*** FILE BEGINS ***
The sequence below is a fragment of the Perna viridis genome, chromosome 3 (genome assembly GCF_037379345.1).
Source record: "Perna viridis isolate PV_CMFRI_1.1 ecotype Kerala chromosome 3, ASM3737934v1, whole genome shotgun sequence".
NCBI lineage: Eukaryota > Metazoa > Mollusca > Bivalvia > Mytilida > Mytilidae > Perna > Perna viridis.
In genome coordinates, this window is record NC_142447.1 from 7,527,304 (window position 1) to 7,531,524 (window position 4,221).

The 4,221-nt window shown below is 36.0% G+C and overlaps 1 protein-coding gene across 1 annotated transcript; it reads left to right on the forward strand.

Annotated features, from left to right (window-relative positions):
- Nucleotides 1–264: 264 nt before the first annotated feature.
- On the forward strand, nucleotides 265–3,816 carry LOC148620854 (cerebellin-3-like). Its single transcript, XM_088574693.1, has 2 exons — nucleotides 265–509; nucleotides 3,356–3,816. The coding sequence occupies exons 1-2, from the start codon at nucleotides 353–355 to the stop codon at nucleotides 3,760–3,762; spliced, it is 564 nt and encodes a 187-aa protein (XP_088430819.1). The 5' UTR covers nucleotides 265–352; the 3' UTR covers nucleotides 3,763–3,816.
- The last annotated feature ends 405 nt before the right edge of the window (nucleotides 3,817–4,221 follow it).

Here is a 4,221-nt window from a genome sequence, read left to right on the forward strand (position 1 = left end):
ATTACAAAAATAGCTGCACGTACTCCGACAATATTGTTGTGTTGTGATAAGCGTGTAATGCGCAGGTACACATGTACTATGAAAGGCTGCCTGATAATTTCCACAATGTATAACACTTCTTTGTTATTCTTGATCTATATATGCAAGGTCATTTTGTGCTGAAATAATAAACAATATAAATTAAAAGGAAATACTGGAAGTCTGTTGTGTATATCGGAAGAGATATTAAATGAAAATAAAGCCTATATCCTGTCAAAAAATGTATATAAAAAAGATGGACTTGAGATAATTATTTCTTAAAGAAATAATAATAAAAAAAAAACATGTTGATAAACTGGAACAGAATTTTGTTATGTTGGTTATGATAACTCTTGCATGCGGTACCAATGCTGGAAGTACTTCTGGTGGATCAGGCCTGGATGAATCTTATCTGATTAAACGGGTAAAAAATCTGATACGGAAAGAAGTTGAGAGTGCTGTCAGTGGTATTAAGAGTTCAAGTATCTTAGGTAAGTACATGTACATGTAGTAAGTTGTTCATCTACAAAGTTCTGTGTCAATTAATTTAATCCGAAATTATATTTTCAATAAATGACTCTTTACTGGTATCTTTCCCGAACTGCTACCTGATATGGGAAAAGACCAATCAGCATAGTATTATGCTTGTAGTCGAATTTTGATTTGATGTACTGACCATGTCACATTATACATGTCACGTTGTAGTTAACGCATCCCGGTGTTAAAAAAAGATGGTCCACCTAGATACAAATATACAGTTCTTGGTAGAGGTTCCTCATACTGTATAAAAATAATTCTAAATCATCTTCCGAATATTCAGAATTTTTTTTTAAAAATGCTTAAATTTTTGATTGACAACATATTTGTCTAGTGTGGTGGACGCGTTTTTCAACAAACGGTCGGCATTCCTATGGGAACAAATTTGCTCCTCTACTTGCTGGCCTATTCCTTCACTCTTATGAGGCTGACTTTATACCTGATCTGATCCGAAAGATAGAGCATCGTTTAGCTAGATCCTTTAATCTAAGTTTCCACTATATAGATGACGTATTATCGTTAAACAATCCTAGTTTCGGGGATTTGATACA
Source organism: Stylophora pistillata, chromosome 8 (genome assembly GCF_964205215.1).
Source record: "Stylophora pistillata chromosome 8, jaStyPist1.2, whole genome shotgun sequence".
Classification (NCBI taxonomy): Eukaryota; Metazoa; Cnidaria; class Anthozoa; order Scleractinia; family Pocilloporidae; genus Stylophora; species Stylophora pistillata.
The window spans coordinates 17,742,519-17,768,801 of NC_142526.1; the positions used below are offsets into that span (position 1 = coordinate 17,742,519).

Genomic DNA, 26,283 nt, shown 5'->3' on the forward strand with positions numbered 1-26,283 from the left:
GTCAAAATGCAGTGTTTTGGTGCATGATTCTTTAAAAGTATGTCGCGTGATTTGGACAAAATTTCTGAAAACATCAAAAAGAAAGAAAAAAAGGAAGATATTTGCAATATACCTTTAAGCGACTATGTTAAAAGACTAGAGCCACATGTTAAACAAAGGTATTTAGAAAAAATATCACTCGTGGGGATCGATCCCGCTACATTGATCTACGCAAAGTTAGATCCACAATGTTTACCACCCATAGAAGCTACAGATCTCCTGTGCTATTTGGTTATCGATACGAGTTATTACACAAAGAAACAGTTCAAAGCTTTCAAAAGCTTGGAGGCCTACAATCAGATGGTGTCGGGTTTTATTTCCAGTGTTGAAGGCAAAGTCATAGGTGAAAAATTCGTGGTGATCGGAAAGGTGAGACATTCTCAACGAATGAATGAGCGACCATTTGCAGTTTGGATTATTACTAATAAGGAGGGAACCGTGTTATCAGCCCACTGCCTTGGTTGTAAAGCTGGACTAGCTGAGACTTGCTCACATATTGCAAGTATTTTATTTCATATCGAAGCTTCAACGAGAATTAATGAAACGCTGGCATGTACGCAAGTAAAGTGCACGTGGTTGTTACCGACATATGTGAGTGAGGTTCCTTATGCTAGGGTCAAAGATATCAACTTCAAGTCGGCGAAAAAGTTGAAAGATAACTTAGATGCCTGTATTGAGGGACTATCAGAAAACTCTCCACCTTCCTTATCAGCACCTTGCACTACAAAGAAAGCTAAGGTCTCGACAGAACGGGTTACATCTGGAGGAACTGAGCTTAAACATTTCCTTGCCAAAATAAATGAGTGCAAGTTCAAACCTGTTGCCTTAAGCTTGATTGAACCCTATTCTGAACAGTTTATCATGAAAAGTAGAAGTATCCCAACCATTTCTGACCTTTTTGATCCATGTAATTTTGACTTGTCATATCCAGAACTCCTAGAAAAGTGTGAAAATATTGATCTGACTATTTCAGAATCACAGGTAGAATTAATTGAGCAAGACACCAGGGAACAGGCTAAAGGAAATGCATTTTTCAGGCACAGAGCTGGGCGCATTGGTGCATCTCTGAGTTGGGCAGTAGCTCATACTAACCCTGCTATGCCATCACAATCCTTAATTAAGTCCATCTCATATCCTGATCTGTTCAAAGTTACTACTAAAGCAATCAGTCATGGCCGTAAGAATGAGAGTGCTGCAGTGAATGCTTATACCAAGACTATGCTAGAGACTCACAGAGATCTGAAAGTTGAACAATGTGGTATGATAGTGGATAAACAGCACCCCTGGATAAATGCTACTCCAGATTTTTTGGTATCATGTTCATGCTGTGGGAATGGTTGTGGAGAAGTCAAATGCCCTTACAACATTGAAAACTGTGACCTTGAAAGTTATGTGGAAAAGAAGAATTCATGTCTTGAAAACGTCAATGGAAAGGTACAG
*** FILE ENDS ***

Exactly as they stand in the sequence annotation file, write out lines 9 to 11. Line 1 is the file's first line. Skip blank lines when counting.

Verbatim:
- The last annotated feature ends 405 nt before the right edge of the window (nucleotides 3,817–4,221 follow it).

Here is a 4,221-nt window from a genome sequence, read left to right on the forward strand (position 1 = left end):
ATTACAAAAATAGCTGCACGTACTCCGACAATATTGTTGTGTTGTGATAAGCGTGTAATGCGCAGGTACACATGTACTATGAAAGGCTGCCTGATAATTTCCACAATGTATAACACTTCTTTGTTATTCTTGATCTATATATGCAAGGTCATTTTGTGCTGAAATAATAAACAATATAAATTAAAAGGAAATACTGGAAGTCTGTTGTGTATATCGGAAGAGATATTAAATGAAAATAAAGCCTATATCCTGTCAAAAAATGTATATAAAAAAGATGGACTTGAGATAATTATTTCTTAAAGAAATAATAATAAAAAAAAAACATGTTGATAAACTGGAACAGAATTTTGTTATGTTGGTTATGATAACTCTTGCATGCGGTACCAATGCTGGAAGTACTTCTGGTGGATCAGGCCTGGATGAATCTTATCTGATTAAACGGGTAAAAAATCTGATACGGAAAGAAGTTGAGAGTGCTGTCAGTGGTATTAAGAGTTCAAGTATCTTAGGTAAGTACATGTACATGTAGTAAGTTGTTCATCTACAAAGTTCTGTGTCAATTAATTTAATCCGAAATTATATTTTCAATAAATGACTCTTTACTGGTATCTTTCCCGAACTGCTACCTGATATGGGAAAAGACCAATCAGCATAGTATTATGCTTGTAGTCGAATTTTGATTTGATGTACTGACCATGTCACATTATACATGTCACGTTGTAGTTAACGCATCCCGGTGTTAAAAAAAGATGGTCCACCTAGATACAAATATACAGTTCTTGGTAGAGGTTCCTCATACTGTATAAAAATAATTCTAAATCATCTTCCGAATATTCAGAATTTTTTTTTAAAAATGCTTAAATTTTTGATTGACAACATATTTGTCTAGTGTGGTGGACGCGTTTTTCAACAAACGGTCGGCATTCCTATGGGAACAAATTTGCTCCTCTACTTGCTGGCCTATTCCTTCACTCTTATGAGGCTGACTTTATACCTGATCTGATCCGAAAGATAGAGCATCGTTTAGCTAGATCCTTTAATCTAAGTTTCCACTATATAGATGACGTATTATCGTTAAACAATCCTAGTTTCGGGGATTTGATACA